Muscles are now sutured to the bone through the drill holes with medium braided polyester suture and tying the knots within the medullary cavity of the tibia. The loop sutures pass through the body of the major muscle groups and through deep fascia. They should be attached under moderate tension, slightly greater than rest length and therefore capable of providing maximum function. Muscle groups are now sectioned just beyond the end of the tibia except for the gastrocnemius-soleus flap which is left long, beveled, and brought over the end of the tibia as a thinned myofascial flap and sutured to anterior deep fascia and anterior periosteum. Good muscle stability and stump contour are provided by this technique. The moderately bulbous stump will rapidly contour to an ideal cylindrical shape in the rigid postsurgical dressing.
The skin flaps are trimmed and closed with interrupted fine polyester sutures in such a manner that no tension is present, yet a firm stump without redundant tissue is provided (Fig. 1). Drainage of the stump is optional. We prefer a through-and-through Penrose drain; however, suction drainage is convenient and some wounds will not require any drainage.
The Rigid Dressing
The wound is covered with a saline-dampened nonadherent silk or nylon dressing and a small amount of fluffed gauze (2 to 3) is placed over the distal stump end. A sterile three-ply Orion Lycra stump sock is rolled carefully over the stump to avoid damage to the suture lines. The superior portion of the stump sock is held firmly suspended anteriorly and in a proximal direction by an assistant. A simple adjustable shoulder-suspension harness which is interchangeable for right and left can be substituted to achieve the same result.
Relief pads of felt or polyurethane are glued to appropriate locations on the stump sock to provide relief for bony prominences. Prefabricated pads are available in a standard size, right and left, but must be trimmed, skived, and beveled in appropriate areas to suit individual requirements. The pads are designed and located to provide relief of pressures over the patella, the tibial tubercle including the tibial crest, and the distal-anterior (bevel) aspect of the tibia. Dow Corning medical adhesive is used to secure the felt relief pads in place while the polyurethane relief pads are provided with an adhesive backing. A sterile reticulated polyurethane distal pad of the proper size is selected and applied to the distal stump end over the tibial relief pads (Fig. 2).
For the initial part of the rigid dressing, elastic plaster bandage is used because, when pulled within limits of its elasticity, this bandage provides safe and beneficial compression to the stump while conforming well to its contours, providing a smooth, effective, rigid dressing.
Before the wrap is started, the tibial relief and distal relief pads are secured in place with one-and-three-quarter turns of elastic plaster bandage (Fig. 3). Firm tension is applied to the distal portion of the stump from a posterior-to-anterior direction, while the plaster bandage is pulled almost to the limit of its elasticity. By supporting the posterior skin flap, tension on the suture line is reduced and the soft tissues are immobilized. The wrap is then started on the distal end and carried prox-imally to a level slightly past mid-thigh while tension is maintained in the bandage. A minimum of two layers is required. Circumferential wrapping is carried out from the lateral to the medial aspect, when viewed from the front, in order to avoid anterior displacement of the gastrocnemius (Fig. 4). Tension in the wrap decreases progressively as the application proceeds proximally to the level of the knee joint where it is simply rolled on up to slightly past mid-thigh. It is important to apply the dressing with firm tension to the distal portion of the stump and to avoid proximal constriction to blood flow. The knee is held in 5 to 15 deg. of flexion controlled by longitudinal tension applied to the stump sock from the proximal end. Owing to the inherent structural weakness of elastic plaster bandage, the initial wrap must be reinforced with conventional plaster bandage and splints. Two splints are applied over the distal portion of the rigid dressing.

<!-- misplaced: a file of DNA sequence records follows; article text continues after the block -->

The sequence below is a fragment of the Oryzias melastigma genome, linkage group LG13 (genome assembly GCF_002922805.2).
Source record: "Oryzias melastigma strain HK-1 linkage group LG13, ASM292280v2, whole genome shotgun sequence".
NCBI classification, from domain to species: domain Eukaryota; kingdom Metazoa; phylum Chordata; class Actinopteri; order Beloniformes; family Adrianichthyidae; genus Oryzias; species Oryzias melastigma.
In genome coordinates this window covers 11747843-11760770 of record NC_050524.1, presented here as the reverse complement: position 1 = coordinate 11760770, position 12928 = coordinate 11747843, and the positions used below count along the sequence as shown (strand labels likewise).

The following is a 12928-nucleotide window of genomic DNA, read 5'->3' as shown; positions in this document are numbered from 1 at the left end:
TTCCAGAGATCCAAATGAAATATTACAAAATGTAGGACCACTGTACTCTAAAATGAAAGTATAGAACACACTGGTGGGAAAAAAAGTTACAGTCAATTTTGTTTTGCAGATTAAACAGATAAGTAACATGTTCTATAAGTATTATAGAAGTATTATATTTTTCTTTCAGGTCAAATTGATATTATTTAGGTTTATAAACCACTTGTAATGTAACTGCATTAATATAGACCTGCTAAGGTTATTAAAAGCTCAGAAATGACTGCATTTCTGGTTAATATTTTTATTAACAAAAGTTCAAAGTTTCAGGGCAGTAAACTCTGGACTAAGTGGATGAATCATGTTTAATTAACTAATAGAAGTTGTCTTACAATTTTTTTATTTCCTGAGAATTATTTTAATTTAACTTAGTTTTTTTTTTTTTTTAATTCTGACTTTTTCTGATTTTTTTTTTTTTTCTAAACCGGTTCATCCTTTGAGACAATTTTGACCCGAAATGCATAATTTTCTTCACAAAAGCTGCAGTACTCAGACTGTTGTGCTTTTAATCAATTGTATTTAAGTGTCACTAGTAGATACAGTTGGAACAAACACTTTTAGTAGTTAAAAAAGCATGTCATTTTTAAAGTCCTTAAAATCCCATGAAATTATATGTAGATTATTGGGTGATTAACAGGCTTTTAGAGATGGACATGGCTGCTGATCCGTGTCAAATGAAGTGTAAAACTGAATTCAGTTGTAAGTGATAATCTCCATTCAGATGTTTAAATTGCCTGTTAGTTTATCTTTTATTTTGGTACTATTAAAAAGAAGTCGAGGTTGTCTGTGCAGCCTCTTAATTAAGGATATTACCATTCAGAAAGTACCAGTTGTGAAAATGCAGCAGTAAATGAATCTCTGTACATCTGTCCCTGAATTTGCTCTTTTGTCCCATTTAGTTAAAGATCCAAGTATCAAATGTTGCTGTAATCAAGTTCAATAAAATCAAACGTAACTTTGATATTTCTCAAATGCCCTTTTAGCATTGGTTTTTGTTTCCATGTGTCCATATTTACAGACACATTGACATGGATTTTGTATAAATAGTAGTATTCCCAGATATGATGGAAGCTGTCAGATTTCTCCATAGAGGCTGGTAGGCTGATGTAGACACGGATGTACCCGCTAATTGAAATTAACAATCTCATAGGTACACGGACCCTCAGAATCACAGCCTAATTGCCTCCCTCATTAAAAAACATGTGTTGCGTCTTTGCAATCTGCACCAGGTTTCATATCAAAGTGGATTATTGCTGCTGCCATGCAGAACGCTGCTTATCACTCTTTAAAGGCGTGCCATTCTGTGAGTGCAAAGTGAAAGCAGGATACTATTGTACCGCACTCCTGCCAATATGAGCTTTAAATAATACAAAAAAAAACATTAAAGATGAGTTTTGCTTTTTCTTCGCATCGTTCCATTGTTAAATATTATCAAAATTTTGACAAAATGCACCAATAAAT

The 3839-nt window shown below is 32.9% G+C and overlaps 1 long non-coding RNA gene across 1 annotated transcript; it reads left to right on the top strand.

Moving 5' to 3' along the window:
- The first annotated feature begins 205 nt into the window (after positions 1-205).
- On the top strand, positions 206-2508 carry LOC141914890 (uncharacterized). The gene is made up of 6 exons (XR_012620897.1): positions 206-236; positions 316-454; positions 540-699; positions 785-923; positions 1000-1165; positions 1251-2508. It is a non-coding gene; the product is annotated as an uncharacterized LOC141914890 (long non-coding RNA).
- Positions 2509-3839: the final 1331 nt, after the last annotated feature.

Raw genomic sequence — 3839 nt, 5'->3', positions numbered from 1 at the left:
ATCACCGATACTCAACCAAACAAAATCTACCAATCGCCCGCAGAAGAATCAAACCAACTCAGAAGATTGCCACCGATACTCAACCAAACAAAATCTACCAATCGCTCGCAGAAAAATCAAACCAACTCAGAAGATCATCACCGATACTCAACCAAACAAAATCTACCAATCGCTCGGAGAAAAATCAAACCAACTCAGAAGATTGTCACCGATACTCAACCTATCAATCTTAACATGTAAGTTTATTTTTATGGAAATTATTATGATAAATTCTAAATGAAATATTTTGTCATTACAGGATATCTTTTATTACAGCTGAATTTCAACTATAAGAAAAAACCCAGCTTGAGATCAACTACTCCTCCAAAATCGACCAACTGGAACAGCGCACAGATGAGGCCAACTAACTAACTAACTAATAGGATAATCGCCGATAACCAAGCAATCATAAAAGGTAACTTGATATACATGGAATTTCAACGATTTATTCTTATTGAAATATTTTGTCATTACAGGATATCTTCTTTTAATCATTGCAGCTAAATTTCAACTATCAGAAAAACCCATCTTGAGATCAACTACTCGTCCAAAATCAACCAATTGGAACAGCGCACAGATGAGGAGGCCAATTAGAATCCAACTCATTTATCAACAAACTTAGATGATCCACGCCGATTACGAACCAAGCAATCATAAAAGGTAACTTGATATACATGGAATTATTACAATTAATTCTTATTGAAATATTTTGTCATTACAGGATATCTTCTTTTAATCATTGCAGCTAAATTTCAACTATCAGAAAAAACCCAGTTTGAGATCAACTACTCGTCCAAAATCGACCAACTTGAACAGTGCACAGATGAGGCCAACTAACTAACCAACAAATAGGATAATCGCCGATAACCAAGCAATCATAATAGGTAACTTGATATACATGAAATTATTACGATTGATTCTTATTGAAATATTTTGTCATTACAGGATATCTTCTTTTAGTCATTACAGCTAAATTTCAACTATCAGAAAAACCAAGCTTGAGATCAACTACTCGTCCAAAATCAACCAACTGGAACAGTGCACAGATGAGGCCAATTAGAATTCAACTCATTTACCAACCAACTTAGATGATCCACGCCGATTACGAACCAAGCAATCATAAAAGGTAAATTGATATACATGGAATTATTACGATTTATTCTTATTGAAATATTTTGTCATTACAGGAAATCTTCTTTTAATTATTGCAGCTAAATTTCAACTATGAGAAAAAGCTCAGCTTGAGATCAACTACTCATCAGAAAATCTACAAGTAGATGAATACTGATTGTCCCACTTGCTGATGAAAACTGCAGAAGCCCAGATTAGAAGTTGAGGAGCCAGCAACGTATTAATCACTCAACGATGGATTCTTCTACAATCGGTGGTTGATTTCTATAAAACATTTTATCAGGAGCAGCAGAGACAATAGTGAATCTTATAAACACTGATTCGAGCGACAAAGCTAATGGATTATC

A minimum of two layers of conventional plaster bandage is applied starting at the distal third and wrapping proximally with even, overlapping circular wraps (Fig. 5). At the proximal border of the cast a suspension strap is incorporated anteriorly. For an obese patient with excessive soft tissue over the thigh, a second suspension strap is applied posterolaterally. With the plaster of Paris still wet, the cast is gently compressed with the base of each hand just proximal to the femoral condyles to provide an effective built-in suspension mechanism.
After the plaster has hardened sufficiently, the contoured waistbelt is applied to the patient and connected to the strap or straps of the rigid dressing. The prosthetic unit is located and attached to the cast with a roll of conventional plaster bandage (Fig. 6). The pylon is sized and cut to correspond to the length of the sound extremity. A window is cut out of the plaster over the patella to insure complete relief in this area (Fig. 7). The prosthetic unit is then disconnected from the cast socket before the patient is taken to the recovery room.